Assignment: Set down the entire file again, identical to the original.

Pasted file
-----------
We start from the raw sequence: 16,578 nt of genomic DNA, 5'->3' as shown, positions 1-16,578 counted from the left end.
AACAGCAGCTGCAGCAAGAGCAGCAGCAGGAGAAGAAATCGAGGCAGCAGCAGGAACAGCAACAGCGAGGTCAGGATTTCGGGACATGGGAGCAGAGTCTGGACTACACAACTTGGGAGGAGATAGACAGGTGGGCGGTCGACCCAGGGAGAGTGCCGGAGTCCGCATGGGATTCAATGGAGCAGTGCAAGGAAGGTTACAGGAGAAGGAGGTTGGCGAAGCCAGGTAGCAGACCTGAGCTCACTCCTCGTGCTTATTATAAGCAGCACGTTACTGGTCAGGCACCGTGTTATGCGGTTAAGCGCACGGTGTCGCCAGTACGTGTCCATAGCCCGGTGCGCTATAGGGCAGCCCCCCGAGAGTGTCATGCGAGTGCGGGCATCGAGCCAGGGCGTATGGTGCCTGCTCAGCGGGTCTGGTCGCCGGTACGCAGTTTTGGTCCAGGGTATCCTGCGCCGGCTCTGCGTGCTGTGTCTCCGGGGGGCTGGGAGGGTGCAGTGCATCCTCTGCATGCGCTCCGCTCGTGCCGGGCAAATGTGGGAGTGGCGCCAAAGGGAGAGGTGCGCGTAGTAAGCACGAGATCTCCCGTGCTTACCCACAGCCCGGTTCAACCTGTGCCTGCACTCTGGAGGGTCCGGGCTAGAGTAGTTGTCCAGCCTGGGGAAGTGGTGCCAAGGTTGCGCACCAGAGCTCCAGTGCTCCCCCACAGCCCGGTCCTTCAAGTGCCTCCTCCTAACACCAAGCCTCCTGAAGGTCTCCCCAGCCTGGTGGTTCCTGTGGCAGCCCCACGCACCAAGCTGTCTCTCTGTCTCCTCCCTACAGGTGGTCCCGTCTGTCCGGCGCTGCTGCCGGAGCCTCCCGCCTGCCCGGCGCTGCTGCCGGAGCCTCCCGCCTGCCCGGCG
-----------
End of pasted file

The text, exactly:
We start from the raw sequence: 16,578 nt of genomic DNA, 5'->3' as shown, positions 1-16,578 counted from the left end.
AACAGCAGCTGCAGCAAGAGCAGCAGCAGGAGAAGAAATCGAGGCAGCAGCAGGAACAGCAACAGCGAGGTCAGGATTTCGGGACATGGGAGCAGAGTCTGGACTACACAACTTGGGAGGAGATAGACAGGTGGGCGGTCGACCCAGGGAGAGTGCCGGAGTCCGCATGGGATTCAATGGAGCAGTGCAAGGAAGGTTACAGGAGAAGGAGGTTGGCGAAGCCAGGTAGCAGACCTGAGCTCACTCCTCGTGCTTATTATAAGCAGCACGTTACTGGTCAGGCACCGTGTTATGCGGTTAAGCGCACGGTGTCGCCAGTACGTGTCCATAGCCCGGTGCGCTATAGGGCAGCCCCCCGAGAGTGTCATGCGAGTGCGGGCATCGAGCCAGGGCGTATGGTGCCTGCTCAGCGGGTCTGGTCGCCGGTACGCAGTTTTGGTCCAGGGTATCCTGCGCCGGCTCTGCGTGCTGTGTCTCCGGGGGGCTGGGAGGGTGCAGTGCATCCTCTGCATGCGCTCCGCTCGTGCCGGGCAAATGTGGGAGTGGCGCCAAAGGGAGAGGTGCGCGTAGTAAGCACGAGATCTCCCGTGCTTACCCACAGCCCGGTTCAACCTGTGCCTGCACTCTGGAGGGTCCGGGCTAGAGTAGTTGTCCAGCCTGGGGAAGTGGTGCCAAGGTTGCGCACCAGAGCTCCAGTGCTCCCCCACAGCCCGGTCCTTCAAGTGCCTCCTCCTAACACCAAGCCTCCTGAAGGTCTCCCCAGCCTGGTGGTTCCTGTGGCAGCCCCACGCACCAAGCTGTCTCTCTGTCTCCTCCCTACAGGTGGTCCCGTCTGTCCGGCGCTGCTGCCGGAGCCTCCCGCCTGCCCGGCGCTGCTGCCGGAGCCTCCCGCCTGCCCGGCG